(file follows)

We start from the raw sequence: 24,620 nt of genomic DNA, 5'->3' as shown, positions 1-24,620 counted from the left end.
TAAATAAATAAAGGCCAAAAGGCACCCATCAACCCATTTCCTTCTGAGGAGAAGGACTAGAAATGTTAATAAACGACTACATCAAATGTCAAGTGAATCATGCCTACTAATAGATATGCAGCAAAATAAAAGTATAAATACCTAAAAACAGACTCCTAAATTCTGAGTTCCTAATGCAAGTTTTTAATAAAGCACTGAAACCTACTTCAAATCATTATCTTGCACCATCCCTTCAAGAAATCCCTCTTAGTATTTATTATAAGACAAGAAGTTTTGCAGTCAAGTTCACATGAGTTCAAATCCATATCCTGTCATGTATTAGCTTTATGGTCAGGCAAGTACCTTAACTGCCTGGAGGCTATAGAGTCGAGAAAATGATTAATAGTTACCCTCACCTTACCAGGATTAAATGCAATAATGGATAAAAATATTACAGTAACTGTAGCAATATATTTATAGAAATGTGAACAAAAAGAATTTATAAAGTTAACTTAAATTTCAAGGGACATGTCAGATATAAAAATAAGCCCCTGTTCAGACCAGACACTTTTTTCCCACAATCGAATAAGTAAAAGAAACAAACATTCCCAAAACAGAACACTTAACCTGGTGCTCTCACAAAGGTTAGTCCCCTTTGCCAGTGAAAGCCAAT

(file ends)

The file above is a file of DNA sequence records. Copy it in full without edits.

We start from the raw sequence: 24,620 nt of genomic DNA, 5'->3' as shown, positions 1-24,620 counted from the left end.
TAAATAAATAAAGGCCAAAAGGCACCCATCAACCCATTTCCTTCTGAGGAGAAGGACTAGAAATGTTAATAAACGACTACATCAAATGTCAAGTGAATCATGCCTACTAATAGATATGCAGCAAAATAAAAGTATAAATACCTAAAAACAGACTCCTAAATTCTGAGTTCCTAATGCAAGTTTTTAATAAAGCACTGAAACCTACTTCAAATCATTATCTTGCACCATCCCTTCAAGAAATCCCTCTTAGTATTTATTATAAGACAAGAAGTTTTGCAGTCAAGTTCACATGAGTTCAAATCCATATCCTGTCATGTATTAGCTTTATGGTCAGGCAAGTACCTTAACTGCCTGGAGGCTATAGAGTCGAGAAAATGATTAATAGTTACCCTCACCTTACCAGGATTAAATGCAATAATGGATAAAAATATTACAGTAACTGTAGCAATATATTTATAGAAATGTGAACAAAAAGAATTTATAAAGTTAACTTAAATTTCAAGGGACATGTCAGATATAAAAATAAGCCCCTGTTCAGACCAGACACTTTTTTCCCACAATCGAATAAGTAAAAGAAACAAACATTCCCAAAACAGAACACTTAACCTGGTGCTCTCACAAAGGTTAGTCCCCTTTGCCAGTGAAAGCCAAT